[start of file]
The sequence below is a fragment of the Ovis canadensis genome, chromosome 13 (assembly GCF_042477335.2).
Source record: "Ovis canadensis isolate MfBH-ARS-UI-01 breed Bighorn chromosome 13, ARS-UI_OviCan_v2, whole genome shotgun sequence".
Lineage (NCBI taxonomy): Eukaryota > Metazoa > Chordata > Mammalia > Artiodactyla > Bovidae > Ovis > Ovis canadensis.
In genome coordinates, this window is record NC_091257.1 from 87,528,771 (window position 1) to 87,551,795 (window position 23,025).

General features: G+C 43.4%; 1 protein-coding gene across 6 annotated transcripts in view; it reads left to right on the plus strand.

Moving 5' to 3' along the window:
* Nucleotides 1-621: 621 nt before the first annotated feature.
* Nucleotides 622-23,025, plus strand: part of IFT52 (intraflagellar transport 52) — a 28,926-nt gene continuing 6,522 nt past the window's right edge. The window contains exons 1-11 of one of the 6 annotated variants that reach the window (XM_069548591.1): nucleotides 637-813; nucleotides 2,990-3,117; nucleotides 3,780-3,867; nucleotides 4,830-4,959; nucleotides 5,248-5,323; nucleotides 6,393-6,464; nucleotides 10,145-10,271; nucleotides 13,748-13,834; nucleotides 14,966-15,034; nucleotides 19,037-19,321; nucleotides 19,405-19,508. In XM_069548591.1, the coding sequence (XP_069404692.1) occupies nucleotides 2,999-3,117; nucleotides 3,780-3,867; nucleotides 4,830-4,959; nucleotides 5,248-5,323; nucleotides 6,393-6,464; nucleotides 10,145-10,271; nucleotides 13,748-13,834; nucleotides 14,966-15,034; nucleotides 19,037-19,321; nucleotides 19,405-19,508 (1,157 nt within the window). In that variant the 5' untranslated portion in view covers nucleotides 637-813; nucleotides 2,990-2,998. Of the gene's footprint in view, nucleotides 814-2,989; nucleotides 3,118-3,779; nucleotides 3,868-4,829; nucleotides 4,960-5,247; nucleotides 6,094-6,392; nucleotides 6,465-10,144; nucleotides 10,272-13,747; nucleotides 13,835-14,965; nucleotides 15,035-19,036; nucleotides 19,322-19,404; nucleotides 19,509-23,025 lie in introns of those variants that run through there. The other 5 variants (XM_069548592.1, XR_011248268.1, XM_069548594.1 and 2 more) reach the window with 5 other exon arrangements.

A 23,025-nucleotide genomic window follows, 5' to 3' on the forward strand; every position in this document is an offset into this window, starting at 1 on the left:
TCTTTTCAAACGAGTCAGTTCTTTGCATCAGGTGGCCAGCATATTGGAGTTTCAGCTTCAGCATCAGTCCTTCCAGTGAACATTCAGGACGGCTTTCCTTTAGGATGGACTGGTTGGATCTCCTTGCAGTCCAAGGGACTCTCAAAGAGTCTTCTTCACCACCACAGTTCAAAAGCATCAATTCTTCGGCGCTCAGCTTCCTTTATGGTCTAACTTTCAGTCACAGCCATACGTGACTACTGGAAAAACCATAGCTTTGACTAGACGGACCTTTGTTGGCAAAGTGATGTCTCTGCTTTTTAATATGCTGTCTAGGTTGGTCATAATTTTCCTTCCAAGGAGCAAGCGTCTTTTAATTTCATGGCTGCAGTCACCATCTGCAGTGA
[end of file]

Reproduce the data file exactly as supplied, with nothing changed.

The sequence below is a fragment of the Ovis canadensis genome, chromosome 13 (assembly GCF_042477335.2).
Source record: "Ovis canadensis isolate MfBH-ARS-UI-01 breed Bighorn chromosome 13, ARS-UI_OviCan_v2, whole genome shotgun sequence".
Lineage (NCBI taxonomy): Eukaryota > Metazoa > Chordata > Mammalia > Artiodactyla > Bovidae > Ovis > Ovis canadensis.
In genome coordinates, this window is record NC_091257.1 from 87,528,771 (window position 1) to 87,551,795 (window position 23,025).

General features: G+C 43.4%; 1 protein-coding gene across 6 annotated transcripts in view; it reads left to right on the plus strand.

Moving 5' to 3' along the window:
* Nucleotides 1-621: 621 nt before the first annotated feature.
* Nucleotides 622-23,025, plus strand: part of IFT52 (intraflagellar transport 52) — a 28,926-nt gene continuing 6,522 nt past the window's right edge. The window contains exons 1-11 of one of the 6 annotated variants that reach the window (XM_069548591.1): nucleotides 637-813; nucleotides 2,990-3,117; nucleotides 3,780-3,867; nucleotides 4,830-4,959; nucleotides 5,248-5,323; nucleotides 6,393-6,464; nucleotides 10,145-10,271; nucleotides 13,748-13,834; nucleotides 14,966-15,034; nucleotides 19,037-19,321; nucleotides 19,405-19,508. In XM_069548591.1, the coding sequence (XP_069404692.1) occupies nucleotides 2,999-3,117; nucleotides 3,780-3,867; nucleotides 4,830-4,959; nucleotides 5,248-5,323; nucleotides 6,393-6,464; nucleotides 10,145-10,271; nucleotides 13,748-13,834; nucleotides 14,966-15,034; nucleotides 19,037-19,321; nucleotides 19,405-19,508 (1,157 nt within the window). In that variant the 5' untranslated portion in view covers nucleotides 637-813; nucleotides 2,990-2,998. Of the gene's footprint in view, nucleotides 814-2,989; nucleotides 3,118-3,779; nucleotides 3,868-4,829; nucleotides 4,960-5,247; nucleotides 6,094-6,392; nucleotides 6,465-10,144; nucleotides 10,272-13,747; nucleotides 13,835-14,965; nucleotides 15,035-19,036; nucleotides 19,322-19,404; nucleotides 19,509-23,025 lie in introns of those variants that run through there. The other 5 variants (XM_069548592.1, XR_011248268.1, XM_069548594.1 and 2 more) reach the window with 5 other exon arrangements.

A 23,025-nucleotide genomic window follows, 5' to 3' on the forward strand; every position in this document is an offset into this window, starting at 1 on the left:
TCTTTTCAAACGAGTCAGTTCTTTGCATCAGGTGGCCAGCATATTGGAGTTTCAGCTTCAGCATCAGTCCTTCCAGTGAACATTCAGGACGGCTTTCCTTTAGGATGGACTGGTTGGATCTCCTTGCAGTCCAAGGGACTCTCAAAGAGTCTTCTTCACCACCACAGTTCAAAAGCATCAATTCTTCGGCGCTCAGCTTCCTTTATGGTCTAACTTTCAGTCACAGCCATACGTGACTACTGGAAAAACCATAGCTTTGACTAGACGGACCTTTGTTGGCAAAGTGATGTCTCTGCTTTTTAATATGCTGTCTAGGTTGGTCATAATTTTCCTTCCAAGGAGCAAGCGTCTTTTAATTTCATGGCTGCAGTCACCATCTGCAGTGA